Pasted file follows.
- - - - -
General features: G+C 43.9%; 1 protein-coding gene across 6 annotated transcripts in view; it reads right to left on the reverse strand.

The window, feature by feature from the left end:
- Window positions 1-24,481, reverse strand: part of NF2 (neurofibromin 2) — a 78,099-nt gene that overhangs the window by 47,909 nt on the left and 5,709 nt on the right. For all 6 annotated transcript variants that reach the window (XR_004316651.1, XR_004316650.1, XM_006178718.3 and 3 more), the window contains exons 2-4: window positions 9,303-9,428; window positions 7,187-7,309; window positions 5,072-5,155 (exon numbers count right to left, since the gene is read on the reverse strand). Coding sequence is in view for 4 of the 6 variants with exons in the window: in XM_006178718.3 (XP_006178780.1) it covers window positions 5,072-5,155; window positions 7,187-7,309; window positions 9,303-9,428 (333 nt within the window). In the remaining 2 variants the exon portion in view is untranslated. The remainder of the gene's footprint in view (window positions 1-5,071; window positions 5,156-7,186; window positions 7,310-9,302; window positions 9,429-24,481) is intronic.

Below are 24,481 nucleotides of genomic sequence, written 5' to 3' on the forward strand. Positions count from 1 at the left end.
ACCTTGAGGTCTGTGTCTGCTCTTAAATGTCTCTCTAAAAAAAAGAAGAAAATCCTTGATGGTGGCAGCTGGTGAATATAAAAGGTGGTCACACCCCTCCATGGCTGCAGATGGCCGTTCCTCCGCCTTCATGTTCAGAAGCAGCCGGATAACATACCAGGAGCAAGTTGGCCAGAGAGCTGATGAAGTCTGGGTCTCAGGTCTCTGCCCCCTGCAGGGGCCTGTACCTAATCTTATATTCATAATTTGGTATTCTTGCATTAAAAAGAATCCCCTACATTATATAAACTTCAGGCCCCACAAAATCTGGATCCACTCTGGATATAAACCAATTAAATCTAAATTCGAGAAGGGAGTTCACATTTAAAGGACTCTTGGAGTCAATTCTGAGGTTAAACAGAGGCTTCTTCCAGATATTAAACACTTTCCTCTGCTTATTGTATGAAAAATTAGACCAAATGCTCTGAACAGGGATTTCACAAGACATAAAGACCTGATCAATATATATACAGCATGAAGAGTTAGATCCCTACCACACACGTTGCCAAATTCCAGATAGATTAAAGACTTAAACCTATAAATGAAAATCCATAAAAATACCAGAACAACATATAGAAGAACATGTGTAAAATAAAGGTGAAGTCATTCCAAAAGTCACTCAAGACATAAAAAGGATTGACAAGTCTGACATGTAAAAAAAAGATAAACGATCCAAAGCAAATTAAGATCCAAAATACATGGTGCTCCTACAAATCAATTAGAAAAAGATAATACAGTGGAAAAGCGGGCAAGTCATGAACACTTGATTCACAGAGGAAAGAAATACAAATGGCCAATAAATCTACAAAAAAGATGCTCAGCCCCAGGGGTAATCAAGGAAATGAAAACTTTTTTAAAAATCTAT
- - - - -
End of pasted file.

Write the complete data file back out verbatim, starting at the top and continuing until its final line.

General features: G+C 43.9%; 1 protein-coding gene across 6 annotated transcripts in view; it reads right to left on the reverse strand.

The window, feature by feature from the left end:
- Window positions 1-24,481, reverse strand: part of NF2 (neurofibromin 2) — a 78,099-nt gene that overhangs the window by 47,909 nt on the left and 5,709 nt on the right. For all 6 annotated transcript variants that reach the window (XR_004316651.1, XR_004316650.1, XM_006178718.3 and 3 more), the window contains exons 2-4: window positions 9,303-9,428; window positions 7,187-7,309; window positions 5,072-5,155 (exon numbers count right to left, since the gene is read on the reverse strand). Coding sequence is in view for 4 of the 6 variants with exons in the window: in XM_006178718.3 (XP_006178780.1) it covers window positions 5,072-5,155; window positions 7,187-7,309; window positions 9,303-9,428 (333 nt within the window). In the remaining 2 variants the exon portion in view is untranslated. The remainder of the gene's footprint in view (window positions 1-5,071; window positions 5,156-7,186; window positions 7,310-9,302; window positions 9,429-24,481) is intronic.

Below are 24,481 nucleotides of genomic sequence, written 5' to 3' on the forward strand. Positions count from 1 at the left end.
ACCTTGAGGTCTGTGTCTGCTCTTAAATGTCTCTCTAAAAAAAAGAAGAAAATCCTTGATGGTGGCAGCTGGTGAATATAAAAGGTGGTCACACCCCTCCATGGCTGCAGATGGCCGTTCCTCCGCCTTCATGTTCAGAAGCAGCCGGATAACATACCAGGAGCAAGTTGGCCAGAGAGCTGATGAAGTCTGGGTCTCAGGTCTCTGCCCCCTGCAGGGGCCTGTACCTAATCTTATATTCATAATTTGGTATTCTTGCATTAAAAAGAATCCCCTACATTATATAAACTTCAGGCCCCACAAAATCTGGATCCACTCTGGATATAAACCAATTAAATCTAAATTCGAGAAGGGAGTTCACATTTAAAGGACTCTTGGAGTCAATTCTGAGGTTAAACAGAGGCTTCTTCCAGATATTAAACACTTTCCTCTGCTTATTGTATGAAAAATTAGACCAAATGCTCTGAACAGGGATTTCACAAGACATAAAGACCTGATCAATATATATACAGCATGAAGAGTTAGATCCCTACCACACACGTTGCCAAATTCCAGATAGATTAAAGACTTAAACCTATAAATGAAAATCCATAAAAATACCAGAACAACATATAGAAGAACATGTGTAAAATAAAGGTGAAGTCATTCCAAAAGTCACTCAAGACATAAAAAGGATTGACAAGTCTGACATGTAAAAAAAAGATAAACGATCCAAAGCAAATTAAGATCCAAAATACATGGTGCTCCTACAAATCAATTAGAAAAAGATAATACAGTGGAAAAGCGGGCAAGTCATGAACACTTGATTCACAGAGGAAAGAAATACAAATGGCCAATAAATCTACAAAAAAGATGCTCAGCCCCAGGGGTAATCAAGGAAATGAAAACTTTTTTAAAAATCTAT